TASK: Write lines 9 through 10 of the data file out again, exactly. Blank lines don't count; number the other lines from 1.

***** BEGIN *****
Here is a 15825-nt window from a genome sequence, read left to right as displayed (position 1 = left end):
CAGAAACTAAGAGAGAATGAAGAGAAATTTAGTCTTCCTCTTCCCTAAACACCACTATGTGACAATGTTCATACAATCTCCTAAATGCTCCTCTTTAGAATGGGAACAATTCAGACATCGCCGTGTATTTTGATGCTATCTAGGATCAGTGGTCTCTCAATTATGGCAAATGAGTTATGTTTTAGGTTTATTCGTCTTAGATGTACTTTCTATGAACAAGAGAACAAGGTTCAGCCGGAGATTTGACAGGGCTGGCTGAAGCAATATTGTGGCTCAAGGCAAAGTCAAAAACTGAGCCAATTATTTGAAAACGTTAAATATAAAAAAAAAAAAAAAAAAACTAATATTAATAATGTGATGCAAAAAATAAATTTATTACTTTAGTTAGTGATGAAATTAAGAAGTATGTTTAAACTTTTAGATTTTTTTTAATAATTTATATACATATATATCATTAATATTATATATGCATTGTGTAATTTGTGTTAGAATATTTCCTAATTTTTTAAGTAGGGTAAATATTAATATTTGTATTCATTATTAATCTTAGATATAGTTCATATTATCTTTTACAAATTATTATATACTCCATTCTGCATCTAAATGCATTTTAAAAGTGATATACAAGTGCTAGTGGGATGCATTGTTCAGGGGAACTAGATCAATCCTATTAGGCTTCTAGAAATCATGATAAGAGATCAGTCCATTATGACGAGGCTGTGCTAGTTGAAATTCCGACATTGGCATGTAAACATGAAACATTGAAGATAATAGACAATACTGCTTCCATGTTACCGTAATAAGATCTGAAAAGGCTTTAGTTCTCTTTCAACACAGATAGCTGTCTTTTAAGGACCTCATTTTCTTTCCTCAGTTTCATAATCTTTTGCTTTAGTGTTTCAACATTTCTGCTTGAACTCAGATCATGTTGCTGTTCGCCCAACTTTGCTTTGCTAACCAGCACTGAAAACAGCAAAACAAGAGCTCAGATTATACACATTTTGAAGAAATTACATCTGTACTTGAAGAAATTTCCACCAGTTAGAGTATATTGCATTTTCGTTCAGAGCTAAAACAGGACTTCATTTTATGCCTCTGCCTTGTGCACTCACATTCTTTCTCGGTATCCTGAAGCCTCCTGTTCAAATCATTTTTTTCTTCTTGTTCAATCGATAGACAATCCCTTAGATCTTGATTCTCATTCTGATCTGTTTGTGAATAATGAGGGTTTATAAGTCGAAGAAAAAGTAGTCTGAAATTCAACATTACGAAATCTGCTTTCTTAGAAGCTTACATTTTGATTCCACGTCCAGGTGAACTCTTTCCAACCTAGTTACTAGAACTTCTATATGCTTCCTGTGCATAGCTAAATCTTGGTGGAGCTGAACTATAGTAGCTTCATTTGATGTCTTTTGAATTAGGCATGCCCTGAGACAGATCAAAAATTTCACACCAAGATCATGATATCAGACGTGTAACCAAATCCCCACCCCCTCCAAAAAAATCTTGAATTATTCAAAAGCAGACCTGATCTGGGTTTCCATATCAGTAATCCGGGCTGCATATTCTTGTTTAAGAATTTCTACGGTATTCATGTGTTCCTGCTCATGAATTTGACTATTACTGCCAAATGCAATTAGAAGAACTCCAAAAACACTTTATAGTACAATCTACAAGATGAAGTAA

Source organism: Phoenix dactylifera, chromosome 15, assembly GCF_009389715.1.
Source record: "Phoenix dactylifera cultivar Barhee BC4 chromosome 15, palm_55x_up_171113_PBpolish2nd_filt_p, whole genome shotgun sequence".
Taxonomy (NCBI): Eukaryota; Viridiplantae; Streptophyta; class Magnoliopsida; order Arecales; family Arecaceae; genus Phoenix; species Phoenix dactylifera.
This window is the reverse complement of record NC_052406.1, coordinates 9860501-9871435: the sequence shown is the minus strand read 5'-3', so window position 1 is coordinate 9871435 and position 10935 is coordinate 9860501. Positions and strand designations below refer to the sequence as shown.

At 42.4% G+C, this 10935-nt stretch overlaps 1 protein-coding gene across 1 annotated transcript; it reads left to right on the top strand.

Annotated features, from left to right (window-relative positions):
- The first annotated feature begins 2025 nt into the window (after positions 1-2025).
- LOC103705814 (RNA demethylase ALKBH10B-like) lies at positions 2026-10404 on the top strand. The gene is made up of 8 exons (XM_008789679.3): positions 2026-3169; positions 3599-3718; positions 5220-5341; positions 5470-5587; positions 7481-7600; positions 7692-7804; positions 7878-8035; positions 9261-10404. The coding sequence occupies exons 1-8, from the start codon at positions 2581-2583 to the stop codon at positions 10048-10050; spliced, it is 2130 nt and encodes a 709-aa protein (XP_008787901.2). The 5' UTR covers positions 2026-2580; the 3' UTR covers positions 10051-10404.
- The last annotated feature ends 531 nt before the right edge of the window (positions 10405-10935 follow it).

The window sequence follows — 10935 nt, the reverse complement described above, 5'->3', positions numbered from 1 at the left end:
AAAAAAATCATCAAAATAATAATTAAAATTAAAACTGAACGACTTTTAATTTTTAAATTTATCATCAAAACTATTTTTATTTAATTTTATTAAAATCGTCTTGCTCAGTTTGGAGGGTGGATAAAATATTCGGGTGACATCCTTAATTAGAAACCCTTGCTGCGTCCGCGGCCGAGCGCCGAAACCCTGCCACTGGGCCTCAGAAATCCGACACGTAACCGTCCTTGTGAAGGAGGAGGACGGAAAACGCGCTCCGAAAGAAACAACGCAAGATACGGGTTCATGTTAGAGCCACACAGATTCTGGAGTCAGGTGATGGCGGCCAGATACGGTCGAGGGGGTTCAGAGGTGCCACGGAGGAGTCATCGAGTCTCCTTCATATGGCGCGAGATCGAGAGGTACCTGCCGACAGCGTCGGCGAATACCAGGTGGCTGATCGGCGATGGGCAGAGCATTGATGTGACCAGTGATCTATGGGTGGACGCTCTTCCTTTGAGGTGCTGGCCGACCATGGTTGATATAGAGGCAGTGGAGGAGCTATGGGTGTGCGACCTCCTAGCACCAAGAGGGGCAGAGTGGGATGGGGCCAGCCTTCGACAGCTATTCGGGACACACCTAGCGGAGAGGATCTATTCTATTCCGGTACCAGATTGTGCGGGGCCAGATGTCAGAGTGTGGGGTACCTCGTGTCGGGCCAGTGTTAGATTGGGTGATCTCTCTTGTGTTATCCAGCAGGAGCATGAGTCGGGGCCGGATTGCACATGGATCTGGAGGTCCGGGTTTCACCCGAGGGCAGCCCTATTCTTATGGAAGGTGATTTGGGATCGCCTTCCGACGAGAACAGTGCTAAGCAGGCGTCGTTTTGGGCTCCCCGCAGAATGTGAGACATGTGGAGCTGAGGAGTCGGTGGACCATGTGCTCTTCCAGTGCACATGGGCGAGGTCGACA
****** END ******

- The first annotated feature begins 2025 nt into the window (after positions 1-2025).
- LOC103705814 (RNA demethylase ALKBH10B-like) lies at positions 2026-10404 on the top strand. The gene is made up of 8 exons (XM_008789679.3): positions 2026-3169; positions 3599-3718; positions 5220-5341; positions 5470-5587; positions 7481-7600; positions 7692-7804; positions 7878-8035; positions 9261-10404. The coding sequence occupies exons 1-8, from the start codon at positions 2581-2583 to the stop codon at positions 10048-10050; spliced, it is 2130 nt and encodes a 709-aa protein (XP_008787901.2). The 5' UTR covers positions 2026-2580; the 3' UTR covers positions 10051-10404.